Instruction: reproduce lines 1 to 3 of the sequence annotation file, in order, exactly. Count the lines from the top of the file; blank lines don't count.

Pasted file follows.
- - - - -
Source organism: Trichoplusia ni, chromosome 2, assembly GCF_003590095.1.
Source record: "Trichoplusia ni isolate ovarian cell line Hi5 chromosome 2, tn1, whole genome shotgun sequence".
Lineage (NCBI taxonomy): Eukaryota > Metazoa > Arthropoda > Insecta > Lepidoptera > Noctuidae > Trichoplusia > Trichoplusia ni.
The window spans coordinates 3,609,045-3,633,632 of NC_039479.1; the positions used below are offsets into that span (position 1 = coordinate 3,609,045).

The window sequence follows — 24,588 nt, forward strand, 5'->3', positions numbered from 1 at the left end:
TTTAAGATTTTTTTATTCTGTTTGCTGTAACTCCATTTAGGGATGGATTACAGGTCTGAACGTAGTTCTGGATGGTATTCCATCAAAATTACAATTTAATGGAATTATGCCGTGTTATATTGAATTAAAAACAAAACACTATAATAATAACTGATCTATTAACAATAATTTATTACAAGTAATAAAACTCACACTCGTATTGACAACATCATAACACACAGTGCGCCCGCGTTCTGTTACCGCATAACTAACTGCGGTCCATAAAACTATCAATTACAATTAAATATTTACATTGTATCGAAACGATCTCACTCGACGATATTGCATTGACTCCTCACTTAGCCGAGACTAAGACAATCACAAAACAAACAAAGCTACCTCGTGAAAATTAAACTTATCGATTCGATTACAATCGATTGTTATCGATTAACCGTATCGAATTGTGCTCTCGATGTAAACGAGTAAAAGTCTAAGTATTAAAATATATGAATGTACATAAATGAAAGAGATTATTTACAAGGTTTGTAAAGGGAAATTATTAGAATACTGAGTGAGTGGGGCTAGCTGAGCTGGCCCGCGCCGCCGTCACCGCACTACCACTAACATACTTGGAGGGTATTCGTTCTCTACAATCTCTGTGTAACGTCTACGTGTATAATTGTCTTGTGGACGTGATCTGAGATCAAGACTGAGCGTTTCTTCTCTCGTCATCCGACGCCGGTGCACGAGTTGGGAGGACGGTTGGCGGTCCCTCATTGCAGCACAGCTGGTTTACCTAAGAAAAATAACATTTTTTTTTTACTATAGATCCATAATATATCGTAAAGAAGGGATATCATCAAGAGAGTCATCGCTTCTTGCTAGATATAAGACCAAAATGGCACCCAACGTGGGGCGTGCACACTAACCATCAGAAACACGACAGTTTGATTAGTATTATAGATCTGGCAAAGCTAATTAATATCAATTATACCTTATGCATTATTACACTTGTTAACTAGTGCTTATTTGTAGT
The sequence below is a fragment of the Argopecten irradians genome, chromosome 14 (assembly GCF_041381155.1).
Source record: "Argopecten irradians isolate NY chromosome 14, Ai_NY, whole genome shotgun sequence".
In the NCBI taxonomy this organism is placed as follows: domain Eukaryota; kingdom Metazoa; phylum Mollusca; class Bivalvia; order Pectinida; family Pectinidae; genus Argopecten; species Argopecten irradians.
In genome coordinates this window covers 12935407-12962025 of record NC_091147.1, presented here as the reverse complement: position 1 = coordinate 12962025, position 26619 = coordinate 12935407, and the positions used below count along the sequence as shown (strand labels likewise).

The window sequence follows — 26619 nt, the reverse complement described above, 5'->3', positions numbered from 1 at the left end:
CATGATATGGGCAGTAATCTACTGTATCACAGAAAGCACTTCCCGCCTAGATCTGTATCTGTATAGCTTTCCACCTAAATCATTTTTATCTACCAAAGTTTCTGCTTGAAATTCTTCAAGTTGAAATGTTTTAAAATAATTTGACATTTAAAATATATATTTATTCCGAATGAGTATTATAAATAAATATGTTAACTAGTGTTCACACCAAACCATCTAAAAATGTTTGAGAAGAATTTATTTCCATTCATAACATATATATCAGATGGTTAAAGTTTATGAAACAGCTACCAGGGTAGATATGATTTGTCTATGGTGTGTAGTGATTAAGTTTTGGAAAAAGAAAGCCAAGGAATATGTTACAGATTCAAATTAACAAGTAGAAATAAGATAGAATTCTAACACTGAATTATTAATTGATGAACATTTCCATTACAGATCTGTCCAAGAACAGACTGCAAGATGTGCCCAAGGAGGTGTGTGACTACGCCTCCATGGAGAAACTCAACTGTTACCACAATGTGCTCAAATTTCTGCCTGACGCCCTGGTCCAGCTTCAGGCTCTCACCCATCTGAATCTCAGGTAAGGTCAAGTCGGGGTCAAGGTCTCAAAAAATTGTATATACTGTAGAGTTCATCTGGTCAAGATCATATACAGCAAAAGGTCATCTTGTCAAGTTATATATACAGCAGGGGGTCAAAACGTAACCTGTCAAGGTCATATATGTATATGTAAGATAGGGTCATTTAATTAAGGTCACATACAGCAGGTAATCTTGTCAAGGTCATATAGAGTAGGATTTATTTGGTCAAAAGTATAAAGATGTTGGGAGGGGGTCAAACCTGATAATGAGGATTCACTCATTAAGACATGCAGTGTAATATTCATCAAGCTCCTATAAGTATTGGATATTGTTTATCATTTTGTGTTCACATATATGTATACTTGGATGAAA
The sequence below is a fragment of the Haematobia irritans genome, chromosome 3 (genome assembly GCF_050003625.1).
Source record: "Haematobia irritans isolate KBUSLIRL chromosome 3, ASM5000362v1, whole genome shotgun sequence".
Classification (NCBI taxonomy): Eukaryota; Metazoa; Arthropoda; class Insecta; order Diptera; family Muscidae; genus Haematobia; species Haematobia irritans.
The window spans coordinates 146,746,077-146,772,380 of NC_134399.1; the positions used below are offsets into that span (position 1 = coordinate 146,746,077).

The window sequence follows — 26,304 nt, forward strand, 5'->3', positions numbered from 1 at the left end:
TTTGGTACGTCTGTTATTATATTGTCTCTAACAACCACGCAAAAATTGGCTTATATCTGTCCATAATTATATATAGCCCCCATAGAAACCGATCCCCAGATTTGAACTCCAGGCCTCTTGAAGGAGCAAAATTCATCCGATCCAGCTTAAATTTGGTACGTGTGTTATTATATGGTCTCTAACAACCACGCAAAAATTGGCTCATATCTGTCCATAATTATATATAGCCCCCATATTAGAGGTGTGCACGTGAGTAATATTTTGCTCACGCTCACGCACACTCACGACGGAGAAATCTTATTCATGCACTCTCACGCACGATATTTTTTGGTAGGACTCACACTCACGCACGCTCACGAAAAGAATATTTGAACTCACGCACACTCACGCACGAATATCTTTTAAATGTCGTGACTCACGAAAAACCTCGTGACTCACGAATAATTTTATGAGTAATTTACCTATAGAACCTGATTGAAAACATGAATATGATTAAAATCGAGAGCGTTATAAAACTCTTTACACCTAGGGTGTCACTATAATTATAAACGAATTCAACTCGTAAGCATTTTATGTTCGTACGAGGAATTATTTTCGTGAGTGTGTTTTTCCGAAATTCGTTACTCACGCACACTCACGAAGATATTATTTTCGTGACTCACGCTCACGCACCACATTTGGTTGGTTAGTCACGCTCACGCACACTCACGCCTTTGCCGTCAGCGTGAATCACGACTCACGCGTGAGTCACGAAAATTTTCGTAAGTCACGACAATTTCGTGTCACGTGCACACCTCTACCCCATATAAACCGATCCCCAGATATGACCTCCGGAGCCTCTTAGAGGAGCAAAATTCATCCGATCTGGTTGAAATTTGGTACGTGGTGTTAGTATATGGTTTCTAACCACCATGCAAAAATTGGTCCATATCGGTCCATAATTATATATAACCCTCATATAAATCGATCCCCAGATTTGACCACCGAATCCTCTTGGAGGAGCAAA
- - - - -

Source organism: Trichoplusia ni, chromosome 2, assembly GCF_003590095.1.
Source record: "Trichoplusia ni isolate ovarian cell line Hi5 chromosome 2, tn1, whole genome shotgun sequence".
Lineage (NCBI taxonomy): Eukaryota > Metazoa > Arthropoda > Insecta > Lepidoptera > Noctuidae > Trichoplusia > Trichoplusia ni.